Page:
Latest American Rifleman
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#16: Re: Latest American Rifleman Author: slimjimLocation: Fort Worth TX PostPosted: Sat Apr 23, 2011 6:20 pm
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OV1, I think stovey can handle it.

#17: Re: Latest American Rifleman Author: PumpkinslingerLocation: NC foothills PostPosted: Sat Apr 23, 2011 7:21 pm
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I'd love to try the Rhino and compare the felt recoil with a conventional .357 of the same weight.

#18: Re: Latest American Rifleman Author: gelandanganLocation: Sydney Australia PostPosted: Sat Apr 23, 2011 7:38 pm
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I reckon the recoil would be sharper due to the fact that the gun will not roll in the hand like a conventional revolvers.

Definitely complicated action inside (and I looove complicated stuff) Razz
Interesting piece of an over engineered tool of sport, pity its butt ugley!!

#19: Re: Latest American Rifleman Author: stovepipeLocation: Pine, Az. PostPosted: Sat Apr 23, 2011 8:32 pm
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slimjim wrote:
OV1, I think stovey can handle it.

Laughing Tactical-Utilikilt! I like it! Very Happy

Dont let Bushy see it- he hates my legs. Shocked

I bet the 4-5" Rhino shoots awesome. Felt recoil has to be down due to the lower axis. This kills roll/snap, directing energy directly rearward to larger bones and muscles. Think more shove less snap. Not like the Bisley that kills roll on a high-centered roller- ya want roll on small grips, more slip = less snap to your hand. I much prefer plow's to Bisley, they re-cock easier too.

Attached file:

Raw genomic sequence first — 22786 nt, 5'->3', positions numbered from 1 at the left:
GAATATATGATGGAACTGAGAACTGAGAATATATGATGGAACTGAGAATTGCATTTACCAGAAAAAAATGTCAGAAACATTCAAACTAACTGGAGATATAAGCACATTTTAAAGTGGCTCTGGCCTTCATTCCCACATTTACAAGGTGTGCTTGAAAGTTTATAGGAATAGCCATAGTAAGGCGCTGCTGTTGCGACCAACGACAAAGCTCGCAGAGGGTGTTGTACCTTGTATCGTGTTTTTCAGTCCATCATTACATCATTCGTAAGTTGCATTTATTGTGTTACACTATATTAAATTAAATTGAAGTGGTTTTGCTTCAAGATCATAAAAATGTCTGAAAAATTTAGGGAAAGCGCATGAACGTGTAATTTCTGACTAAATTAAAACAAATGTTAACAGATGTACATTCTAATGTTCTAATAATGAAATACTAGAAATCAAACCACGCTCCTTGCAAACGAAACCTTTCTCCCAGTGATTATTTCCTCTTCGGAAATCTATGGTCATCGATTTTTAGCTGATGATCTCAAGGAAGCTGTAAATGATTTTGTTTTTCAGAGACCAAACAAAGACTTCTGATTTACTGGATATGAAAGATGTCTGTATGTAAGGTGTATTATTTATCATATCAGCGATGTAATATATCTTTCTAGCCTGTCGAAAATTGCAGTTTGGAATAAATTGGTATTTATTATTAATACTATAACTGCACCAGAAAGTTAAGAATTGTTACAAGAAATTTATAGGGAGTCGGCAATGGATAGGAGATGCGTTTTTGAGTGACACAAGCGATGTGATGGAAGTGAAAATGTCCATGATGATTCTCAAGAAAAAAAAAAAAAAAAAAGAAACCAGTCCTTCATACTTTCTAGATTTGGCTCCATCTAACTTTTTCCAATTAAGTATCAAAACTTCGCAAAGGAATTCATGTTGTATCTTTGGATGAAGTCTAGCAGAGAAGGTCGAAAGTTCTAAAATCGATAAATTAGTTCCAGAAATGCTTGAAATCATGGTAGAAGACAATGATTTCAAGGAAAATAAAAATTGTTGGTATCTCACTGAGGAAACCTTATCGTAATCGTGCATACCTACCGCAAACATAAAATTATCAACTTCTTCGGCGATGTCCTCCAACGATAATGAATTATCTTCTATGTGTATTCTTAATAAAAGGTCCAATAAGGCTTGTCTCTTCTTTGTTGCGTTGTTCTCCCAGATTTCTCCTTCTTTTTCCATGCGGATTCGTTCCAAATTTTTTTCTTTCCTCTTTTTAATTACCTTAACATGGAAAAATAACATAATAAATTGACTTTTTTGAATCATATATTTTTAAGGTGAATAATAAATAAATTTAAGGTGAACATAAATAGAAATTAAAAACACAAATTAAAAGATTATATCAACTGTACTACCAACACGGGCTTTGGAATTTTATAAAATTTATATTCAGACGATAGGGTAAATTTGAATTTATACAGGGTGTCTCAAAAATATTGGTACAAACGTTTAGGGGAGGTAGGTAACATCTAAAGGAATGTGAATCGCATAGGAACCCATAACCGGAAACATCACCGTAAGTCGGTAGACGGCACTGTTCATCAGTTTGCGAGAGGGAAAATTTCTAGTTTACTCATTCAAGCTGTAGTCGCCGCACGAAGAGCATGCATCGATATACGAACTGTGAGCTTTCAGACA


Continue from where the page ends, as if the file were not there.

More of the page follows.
Plus it has a rail for night time bunny-bustin! I love the look of the longer 4-5" version. Nomral DA revolvers are pretty complex too, but, I'd like to let the design be proven out for a while. I rarely like being one of the first one's ta jump on a wagon that has reinvented wheels.

#20: Re: Latest American Rifleman Author: fnuserLocation: S.W. Missouri, U.S.A. PostPosted: Thu Apr 28, 2011 5:18 pm
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Sorry this may be a little late but I do have the Burris scout and I really like it with the low power and extended eye relief, if you leave both eyes open during target aquisition it is really fast. especially in the thick stuff 'round here. also the glass quality seems very bright for a low powered scope.

#21: Re: Latest American Rifleman Author: fnuserLocation: S.W. Missouri, U.S.A. PostPosted: Thu Apr 28, 2011 5:22 pm
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I am also a fan of bolt carbines.

#22: Re: Latest American Rifleman Author: inthedarkLocation: Ontario PostPosted: Thu Apr 28, 2011 9:00 pm
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The gun and the shorts are fugly!

#23: Re: Latest American Rifleman Author: stovepipeLocation: Pine, Az. PostPosted: Fri Apr 29, 2011 6:26 am
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fnuser wrote:
I am also a fan of bolt carbines.

Great minds think alike. Very Happy

BTW- I seem to recall yer a cyclist, yes? Just finished off building a new cyclo-cross bike. Doc says I'm good to go soon for pedaling in the flats. Cant wait, I'll shoot ya a pic if ya like. Came out great.

#24: Re: Latest American Rifleman Author: stovepipeLocation: Pine, Az. PostPosted: Fri Apr 29, 2011 6:27 am
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inthedark wrote:
The gun and the shorts are fugly!